• The Lénárt Sphere™ Basic Geometry Set provides a hands-on way for students to move beyond flat geometry. Using the Lénárt Sphere, students can explore geometry as it applies to the surface of the Earth.  

4. Offer several levels of support

Students have different life factors that affect their day-to-day work and test-taking abilities, including neurodivergence, trauma outside of school, or simply hunger. You can feel confident that you’re doing the right thing by providing as much support as needed and building in temporary scaffolds where appropriate. In the end, engaging students in math and building their confidence will be the most important steps you take to ease their math anxiety.   

In practice 

  • Free up some of your students’ working memory by displaying math formulas where they can see them and have them write formulas in their math journals to refer to.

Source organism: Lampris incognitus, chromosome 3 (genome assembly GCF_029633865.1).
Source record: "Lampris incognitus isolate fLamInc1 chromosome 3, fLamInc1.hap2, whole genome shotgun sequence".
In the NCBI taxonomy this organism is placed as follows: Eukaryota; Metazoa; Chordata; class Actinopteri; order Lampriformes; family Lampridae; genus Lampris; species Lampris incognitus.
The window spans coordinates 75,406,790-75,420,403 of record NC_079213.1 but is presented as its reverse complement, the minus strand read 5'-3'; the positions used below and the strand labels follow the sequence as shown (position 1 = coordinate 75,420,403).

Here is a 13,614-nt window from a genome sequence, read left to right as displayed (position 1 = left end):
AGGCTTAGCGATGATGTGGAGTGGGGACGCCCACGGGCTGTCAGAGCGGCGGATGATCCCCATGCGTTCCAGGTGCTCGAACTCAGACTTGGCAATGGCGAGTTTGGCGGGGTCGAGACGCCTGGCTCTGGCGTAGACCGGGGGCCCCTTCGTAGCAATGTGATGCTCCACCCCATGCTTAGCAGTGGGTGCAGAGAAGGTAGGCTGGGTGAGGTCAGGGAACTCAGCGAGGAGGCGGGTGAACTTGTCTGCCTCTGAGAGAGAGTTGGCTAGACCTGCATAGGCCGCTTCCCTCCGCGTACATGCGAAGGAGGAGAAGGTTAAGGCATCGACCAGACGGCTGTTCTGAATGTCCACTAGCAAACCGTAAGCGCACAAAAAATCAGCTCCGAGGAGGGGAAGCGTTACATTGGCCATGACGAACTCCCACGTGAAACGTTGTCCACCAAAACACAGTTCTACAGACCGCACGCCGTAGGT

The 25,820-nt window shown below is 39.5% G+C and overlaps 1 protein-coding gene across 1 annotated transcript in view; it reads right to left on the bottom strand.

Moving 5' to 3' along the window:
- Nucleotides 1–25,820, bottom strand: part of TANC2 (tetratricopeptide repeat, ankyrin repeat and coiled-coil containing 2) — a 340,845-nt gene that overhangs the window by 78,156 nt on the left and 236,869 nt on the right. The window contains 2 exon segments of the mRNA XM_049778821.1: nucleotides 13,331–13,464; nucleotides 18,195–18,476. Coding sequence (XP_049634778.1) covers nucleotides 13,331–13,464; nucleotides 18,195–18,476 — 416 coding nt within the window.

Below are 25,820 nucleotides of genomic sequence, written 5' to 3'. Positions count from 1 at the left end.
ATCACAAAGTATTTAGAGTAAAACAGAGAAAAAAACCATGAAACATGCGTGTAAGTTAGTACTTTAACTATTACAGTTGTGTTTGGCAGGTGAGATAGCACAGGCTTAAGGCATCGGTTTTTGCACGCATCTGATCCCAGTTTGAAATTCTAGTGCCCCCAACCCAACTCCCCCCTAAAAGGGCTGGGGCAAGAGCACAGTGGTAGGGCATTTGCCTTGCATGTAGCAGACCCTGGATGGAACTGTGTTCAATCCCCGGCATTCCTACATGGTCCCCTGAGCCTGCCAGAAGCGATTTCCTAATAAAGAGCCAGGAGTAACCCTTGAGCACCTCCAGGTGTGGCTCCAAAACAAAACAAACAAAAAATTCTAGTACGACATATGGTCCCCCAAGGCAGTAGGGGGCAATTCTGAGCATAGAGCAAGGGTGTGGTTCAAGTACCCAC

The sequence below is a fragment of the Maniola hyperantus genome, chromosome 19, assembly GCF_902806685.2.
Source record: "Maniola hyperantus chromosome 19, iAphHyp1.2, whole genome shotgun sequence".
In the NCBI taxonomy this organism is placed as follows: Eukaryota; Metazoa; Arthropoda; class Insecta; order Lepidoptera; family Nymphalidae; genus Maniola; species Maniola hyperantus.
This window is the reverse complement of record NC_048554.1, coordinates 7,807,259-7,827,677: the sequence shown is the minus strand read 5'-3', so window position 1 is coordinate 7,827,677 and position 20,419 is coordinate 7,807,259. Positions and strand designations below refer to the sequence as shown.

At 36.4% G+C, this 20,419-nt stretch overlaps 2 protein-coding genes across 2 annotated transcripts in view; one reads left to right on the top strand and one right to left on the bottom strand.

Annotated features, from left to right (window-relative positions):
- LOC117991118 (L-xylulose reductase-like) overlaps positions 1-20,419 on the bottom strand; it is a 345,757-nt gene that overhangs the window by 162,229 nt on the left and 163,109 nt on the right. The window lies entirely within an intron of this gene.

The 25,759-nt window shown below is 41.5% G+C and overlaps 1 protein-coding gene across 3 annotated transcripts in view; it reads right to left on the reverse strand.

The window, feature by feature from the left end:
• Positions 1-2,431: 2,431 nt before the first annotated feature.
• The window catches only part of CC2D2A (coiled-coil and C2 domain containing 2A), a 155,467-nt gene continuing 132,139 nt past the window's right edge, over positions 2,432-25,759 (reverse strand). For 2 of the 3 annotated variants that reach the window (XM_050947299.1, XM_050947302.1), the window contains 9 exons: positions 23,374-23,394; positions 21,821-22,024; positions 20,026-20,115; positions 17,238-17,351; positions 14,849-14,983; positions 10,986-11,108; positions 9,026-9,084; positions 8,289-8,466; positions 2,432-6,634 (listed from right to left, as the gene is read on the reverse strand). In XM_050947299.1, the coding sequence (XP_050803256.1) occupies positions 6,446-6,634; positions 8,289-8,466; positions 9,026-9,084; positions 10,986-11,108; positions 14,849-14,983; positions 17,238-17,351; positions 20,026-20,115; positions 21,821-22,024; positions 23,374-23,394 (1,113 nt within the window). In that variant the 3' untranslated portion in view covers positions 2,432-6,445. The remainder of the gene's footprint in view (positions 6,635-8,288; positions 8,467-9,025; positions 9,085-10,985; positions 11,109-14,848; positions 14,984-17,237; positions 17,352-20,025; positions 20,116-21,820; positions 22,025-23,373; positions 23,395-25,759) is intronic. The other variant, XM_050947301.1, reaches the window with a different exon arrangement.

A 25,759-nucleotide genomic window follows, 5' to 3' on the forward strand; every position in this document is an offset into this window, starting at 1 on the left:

• Allow students to use math journals or practice tests when taking formal tests so they can compare test problems to their previous work. 
  • Keep homework assignments small so students don’t feel overwhelmed.  
  • Rotate students through test-taking in smaller groups.  
  • Offer a calm, quiet environment that includes soothing biophilic elements for test-taking. 
  • Offer different workspace choices and let students choose where to sit (or stand) to do their work.

Remember the huge impact you’re already making   

The work you do every day has such an important influence on your students. Your love of mathematics and your belief in your students’ abilities to grow are some of the best supports you can give them.  

Continue to encourage your students by vocalizing that it’s okay if they don’t always have the right answer and remind them of how they’ve succeeded in the past. Not every student will end up loving math, but your efforts will help dispel their math anxiety so they can continue to build their skills.   

How to help students with math anxiety